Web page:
What Missionaries Ought to Know about Each Other From Builders to Busters

  • Approximate Time Commitment: 20 minutes
  • Partner: MissionaryCare.com

What Missionaries Ought to know… does not mean that the author sat down and decided what missionaries ought to know, but that missionaries themselves asked about these topics. During the author’s 35 years of college teaching he learned that if one person asks a question, others probably want to know the same thing—and if two people ask, it was certainly a topic that others need to know about. These are things missionaries need to know because several missionaries have asked about each of them at one time or another.

To read more from the What Missionaries Ought to Know series

Partner: MissionaryCare.com

Resource Description


“I just don’t understand them at all.” “They are so different from me and from the missionaries who came to the field when I did.” “The way they think just doesn’t make any sense at all to me.” Who are we? Are we really different? If so, how are we different? Why are we different? Can we work together effectively? Let us explore some of these questions.

Who are we?

George Barna, founder of the Barna Research Group, has studied the characteristics of people born at different times in the United States. Three groups of such people are now in the missionary force.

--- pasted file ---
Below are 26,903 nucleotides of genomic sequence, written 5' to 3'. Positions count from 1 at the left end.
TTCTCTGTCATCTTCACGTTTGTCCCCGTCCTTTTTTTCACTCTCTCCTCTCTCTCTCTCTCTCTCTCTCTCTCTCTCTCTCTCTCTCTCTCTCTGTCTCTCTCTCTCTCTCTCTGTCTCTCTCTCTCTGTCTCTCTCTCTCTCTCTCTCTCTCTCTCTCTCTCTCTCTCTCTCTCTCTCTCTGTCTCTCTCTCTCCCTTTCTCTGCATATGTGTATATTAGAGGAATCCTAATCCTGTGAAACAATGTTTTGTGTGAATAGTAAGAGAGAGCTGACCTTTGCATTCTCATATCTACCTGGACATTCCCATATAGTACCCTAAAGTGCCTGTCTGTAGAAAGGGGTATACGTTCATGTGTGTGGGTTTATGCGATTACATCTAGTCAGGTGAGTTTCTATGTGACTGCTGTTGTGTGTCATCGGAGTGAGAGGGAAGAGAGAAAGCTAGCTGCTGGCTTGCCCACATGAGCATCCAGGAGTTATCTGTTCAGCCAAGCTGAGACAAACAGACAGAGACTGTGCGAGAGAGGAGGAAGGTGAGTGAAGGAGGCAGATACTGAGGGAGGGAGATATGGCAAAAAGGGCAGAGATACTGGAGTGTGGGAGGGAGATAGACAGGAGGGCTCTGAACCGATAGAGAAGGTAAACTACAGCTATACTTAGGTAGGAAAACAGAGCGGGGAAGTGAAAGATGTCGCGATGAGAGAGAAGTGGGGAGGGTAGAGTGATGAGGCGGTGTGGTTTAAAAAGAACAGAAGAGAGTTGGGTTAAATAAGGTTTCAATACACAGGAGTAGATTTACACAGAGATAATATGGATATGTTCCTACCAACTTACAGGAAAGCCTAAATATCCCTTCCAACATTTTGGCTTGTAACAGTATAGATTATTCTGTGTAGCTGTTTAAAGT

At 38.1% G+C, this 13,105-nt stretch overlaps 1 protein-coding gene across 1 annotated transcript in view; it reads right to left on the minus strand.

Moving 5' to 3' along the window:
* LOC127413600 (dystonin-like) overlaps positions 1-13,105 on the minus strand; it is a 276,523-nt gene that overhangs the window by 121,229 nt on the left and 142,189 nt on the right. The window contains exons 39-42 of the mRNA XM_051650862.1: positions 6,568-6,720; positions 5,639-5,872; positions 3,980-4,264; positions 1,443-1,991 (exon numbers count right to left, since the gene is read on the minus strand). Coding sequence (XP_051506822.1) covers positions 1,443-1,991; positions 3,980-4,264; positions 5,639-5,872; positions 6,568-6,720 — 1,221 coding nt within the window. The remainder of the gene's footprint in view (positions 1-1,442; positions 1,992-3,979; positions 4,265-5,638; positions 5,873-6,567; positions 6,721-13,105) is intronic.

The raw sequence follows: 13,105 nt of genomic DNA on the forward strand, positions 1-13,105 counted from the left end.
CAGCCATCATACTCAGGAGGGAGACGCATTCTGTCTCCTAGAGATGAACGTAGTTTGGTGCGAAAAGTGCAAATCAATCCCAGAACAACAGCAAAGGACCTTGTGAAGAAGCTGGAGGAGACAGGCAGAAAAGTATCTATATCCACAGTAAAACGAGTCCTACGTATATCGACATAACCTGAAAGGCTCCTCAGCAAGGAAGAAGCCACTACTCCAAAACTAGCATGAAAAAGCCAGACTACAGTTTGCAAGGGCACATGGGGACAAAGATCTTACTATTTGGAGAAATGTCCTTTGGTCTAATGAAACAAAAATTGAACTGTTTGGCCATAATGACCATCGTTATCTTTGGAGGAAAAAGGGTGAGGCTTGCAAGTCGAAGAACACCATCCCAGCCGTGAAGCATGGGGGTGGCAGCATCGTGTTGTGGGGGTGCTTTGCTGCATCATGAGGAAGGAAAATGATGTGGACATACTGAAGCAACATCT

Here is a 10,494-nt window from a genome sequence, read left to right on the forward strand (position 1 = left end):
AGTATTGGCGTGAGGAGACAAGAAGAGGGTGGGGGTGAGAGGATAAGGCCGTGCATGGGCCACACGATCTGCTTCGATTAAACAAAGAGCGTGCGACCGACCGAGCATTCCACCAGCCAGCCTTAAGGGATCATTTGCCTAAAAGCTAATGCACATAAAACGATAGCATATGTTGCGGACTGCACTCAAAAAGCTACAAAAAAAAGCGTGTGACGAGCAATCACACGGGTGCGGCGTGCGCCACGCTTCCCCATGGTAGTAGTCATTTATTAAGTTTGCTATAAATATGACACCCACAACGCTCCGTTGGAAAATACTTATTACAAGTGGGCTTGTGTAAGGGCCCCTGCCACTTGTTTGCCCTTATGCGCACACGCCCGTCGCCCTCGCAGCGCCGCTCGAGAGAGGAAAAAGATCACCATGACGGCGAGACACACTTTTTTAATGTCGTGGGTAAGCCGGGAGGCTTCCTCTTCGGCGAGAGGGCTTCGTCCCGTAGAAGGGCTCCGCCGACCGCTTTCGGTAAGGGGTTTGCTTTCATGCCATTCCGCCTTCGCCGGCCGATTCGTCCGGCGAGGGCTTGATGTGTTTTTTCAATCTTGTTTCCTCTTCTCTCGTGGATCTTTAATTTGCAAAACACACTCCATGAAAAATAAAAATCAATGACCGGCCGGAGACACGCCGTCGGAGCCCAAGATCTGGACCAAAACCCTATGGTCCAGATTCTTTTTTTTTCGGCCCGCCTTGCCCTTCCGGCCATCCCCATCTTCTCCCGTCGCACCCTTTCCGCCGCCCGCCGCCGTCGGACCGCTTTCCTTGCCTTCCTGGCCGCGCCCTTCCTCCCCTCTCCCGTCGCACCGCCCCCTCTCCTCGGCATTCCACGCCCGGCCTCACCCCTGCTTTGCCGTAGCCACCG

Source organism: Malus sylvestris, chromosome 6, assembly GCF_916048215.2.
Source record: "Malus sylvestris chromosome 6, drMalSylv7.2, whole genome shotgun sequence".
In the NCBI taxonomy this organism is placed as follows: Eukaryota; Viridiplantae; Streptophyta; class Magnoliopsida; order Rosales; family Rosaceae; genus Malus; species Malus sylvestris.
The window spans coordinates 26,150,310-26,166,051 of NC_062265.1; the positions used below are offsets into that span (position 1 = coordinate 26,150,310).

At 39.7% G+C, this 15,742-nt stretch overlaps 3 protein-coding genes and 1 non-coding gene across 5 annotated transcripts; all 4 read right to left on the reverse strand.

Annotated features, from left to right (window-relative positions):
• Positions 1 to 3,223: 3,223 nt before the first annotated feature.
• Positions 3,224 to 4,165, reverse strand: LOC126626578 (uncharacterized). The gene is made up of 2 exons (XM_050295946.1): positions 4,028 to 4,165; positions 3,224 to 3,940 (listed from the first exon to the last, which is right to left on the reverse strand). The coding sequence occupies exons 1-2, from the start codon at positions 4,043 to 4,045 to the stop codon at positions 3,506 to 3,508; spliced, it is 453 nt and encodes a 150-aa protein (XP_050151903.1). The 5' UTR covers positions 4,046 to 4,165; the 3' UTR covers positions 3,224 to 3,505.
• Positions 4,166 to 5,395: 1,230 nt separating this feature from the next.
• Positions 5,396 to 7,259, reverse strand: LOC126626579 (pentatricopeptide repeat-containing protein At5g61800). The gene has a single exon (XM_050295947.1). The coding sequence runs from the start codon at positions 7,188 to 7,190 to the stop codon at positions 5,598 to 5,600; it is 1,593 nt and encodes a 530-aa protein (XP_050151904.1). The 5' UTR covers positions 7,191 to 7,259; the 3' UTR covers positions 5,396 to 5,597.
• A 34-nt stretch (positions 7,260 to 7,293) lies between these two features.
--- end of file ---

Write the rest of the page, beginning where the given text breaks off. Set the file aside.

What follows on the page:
• Builders. People born before 1945, before the end of World War II, were intent on building a comfortable lifestyle and building America into an economic and military super-power. As missionaries they were (and are) hardworking, committed, frugal, and ready to go anywhere at any time and do anything necessary to take the gospel to all people groups.
  • Boomers. People born during the twenty years following World War II (1946-1965) were the baby boom, the “war babies.” Born into prosperity, they became well-educated, questioning, protesting, idealistic, and tolerant of many different lifestyles. As missionaries they brought specialized knowledge, a desire to continue their personal and professional development, and a greater emphasis on caring for their families.
  • Busters. People born during the next two decades (1965-1984) were called the baby busters because there were fewer of them. The baby busters, children of the boomers, grew up in a world different from that of any previous generation. Many who came from broken homes and were victims of violence feel alienated, forgotten, cheated, and disillusioned with life. As missionaries looking for meaning in life, they are interested in spiritual things, open, honest, and aware of their needs. As such they make good team members.


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